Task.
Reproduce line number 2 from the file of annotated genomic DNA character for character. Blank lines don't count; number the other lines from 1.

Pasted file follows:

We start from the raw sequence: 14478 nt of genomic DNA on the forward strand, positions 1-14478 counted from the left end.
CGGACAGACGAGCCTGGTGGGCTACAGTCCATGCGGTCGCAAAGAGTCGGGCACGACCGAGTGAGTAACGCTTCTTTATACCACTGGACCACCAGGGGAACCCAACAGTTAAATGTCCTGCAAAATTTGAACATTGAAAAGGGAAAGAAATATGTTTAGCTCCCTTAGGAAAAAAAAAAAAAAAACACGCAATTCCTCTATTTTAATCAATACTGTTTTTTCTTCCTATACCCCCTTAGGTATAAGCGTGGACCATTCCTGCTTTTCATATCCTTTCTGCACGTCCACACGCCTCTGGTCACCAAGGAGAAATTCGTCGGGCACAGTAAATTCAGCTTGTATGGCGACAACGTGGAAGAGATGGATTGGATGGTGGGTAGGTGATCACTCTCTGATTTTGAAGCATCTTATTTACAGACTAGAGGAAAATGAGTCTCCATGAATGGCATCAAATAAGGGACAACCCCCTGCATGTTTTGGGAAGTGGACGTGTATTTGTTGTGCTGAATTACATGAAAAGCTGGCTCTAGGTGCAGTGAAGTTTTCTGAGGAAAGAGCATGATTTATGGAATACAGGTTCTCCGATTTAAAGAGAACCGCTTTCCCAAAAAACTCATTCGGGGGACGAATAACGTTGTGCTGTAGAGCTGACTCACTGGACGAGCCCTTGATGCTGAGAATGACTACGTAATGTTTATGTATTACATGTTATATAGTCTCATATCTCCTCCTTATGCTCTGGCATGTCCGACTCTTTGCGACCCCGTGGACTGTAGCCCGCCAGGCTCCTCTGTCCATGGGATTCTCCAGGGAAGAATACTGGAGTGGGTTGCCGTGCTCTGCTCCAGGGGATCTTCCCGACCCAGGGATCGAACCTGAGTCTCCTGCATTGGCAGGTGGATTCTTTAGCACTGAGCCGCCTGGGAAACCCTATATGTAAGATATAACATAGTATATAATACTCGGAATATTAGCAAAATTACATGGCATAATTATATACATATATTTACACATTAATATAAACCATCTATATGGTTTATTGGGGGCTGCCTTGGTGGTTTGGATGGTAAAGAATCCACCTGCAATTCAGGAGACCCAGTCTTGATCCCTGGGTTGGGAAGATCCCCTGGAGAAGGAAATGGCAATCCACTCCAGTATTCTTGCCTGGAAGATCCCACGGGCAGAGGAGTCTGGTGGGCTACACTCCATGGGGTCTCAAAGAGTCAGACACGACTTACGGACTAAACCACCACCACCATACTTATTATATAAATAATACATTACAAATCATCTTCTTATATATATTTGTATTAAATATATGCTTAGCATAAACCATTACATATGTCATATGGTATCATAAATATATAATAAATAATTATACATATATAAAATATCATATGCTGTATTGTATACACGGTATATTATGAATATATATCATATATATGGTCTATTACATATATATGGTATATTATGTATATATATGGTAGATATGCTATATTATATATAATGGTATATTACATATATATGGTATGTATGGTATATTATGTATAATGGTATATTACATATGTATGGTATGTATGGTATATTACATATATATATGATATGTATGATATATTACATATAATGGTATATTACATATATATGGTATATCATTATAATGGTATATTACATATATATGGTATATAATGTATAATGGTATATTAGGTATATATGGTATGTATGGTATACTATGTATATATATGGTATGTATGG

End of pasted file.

CGGACAGACGAGCCTGGTGGGCTACAGTCCATGCGGTCGCAAAGAGTCGGGCACGACCGAGTGAGTAACGCTTCTTTATACCACTGGACCACCAGGGGAACCCAACAGTTAAATGTCCTGCAAAATTTGAACATTGAAAAGGGAAAGAAATATGTTTAGCTCCCTTAGGAAAAAAAAAAAAAAAACACGCAATTCCTCTATTTTAATCAATACTGTTTTTTCTTCCTATACCCCCTTAGGTATAAGCGTGGACCATTCCTGCTTTTCATATCCTTTCTGCACGTCCACACGCCTCTGGTCACCAAGGAGAAATTCGTCGGGCACAGTAAATTCAGCTTGTATGGCGACAACGTGGAAGAGATGGATTGGATGGTGGGTAGGTGATCACTCTCTGATTTTGAAGCATCTTATTTACAGACTAGAGGAAAATGAGTCTCCATGAATGGCATCAAATAAGGGACAACCCCCTGCATGTTTTGGGAAGTGGACGTGTATTTGTTGTGCTGAATTACATGAAAAGCTGGCTCTAGGTGCAGTGAAGTTTTCTGAGGAAAGAGCATGATTTATGGAATACAGGTTCTCCGATTTAAAGAGAACCGCTTTCCCAAAAAACTCATTCGGGGGACGAATAACGTTGTGCTGTAGAGCTGACTCACTGGACGAGCCCTTGATGCTGAGAATGACTACGTAATGTTTATGTATTACATGTTATATAGTCTCATATCTCCTCCTTATGCTCTGGCATGTCCGACTCTTTGCGACCCCGTGGACTGTAGCCCGCCAGGCTCCTCTGTCCATGGGATTCTCCAGGGAAGAATACTGGAGTGGGTTGCCGTGCTCTGCTCCAGGGGATCTTCCCGACCCAGGGATCGAACCTGAGTCTCCTGCATTGGCAGGTGGATTCTTTAGCACTGAGCCGCCTGGGAAACCCTATATGTAAGATATAACATAGTATATAATACTCGGAATATTAGCAAAATTACATGGCATAATTATATACATATATTTACACATTAATATAAACCATCTATATGGTTTATTGGGGGCTGCCTTGGTGGTTTGGATGGTAAAGAATCCACCTGCAATTCAGGAGACCCAGTCTTGATCCCTGGGTTGGGAAGATCCCCTGGAGAAGGAAATGGCAATCCACTCCAGTATTCTTGCCTGGAAGATCCCACGGGCAGAGGAGTCTGGTGGGCTACACTCCATGGGGTCTCAAAGAGTCAGACACGACTTACGGACTAAACCACCACCACCATACTTATTATATAAATAATACATTACAAATCATCTTCTTATATATATTTGTATTAAATATATGCTTAGCATAAACCATTACATATGTCATATGGTATCATAAATATATAATAAATAATTATACATATATAAAATATCATATGCTGTATTGTATACACGGTATATTATGAATATATATCATATATATGGTCTATTACATATATATGGTATATTATGTATATATATGGTAGATATGCTATATTATATATAATGGTATATTACATATATATGGTATGTATGGTATATTATGTATAATGGTATATTACATATGTATGGTATGTATGGTATATTACATATATATATGATATGTATGATATATTACATATAATGGTATATTACATATATATGGTATATCATTATAATGGTATATTACATATATATGGTATATAATGTATAATGGTATATTAGGTATATATGGTATGTATGGTATACTATGTATATATATGGTATGTATGG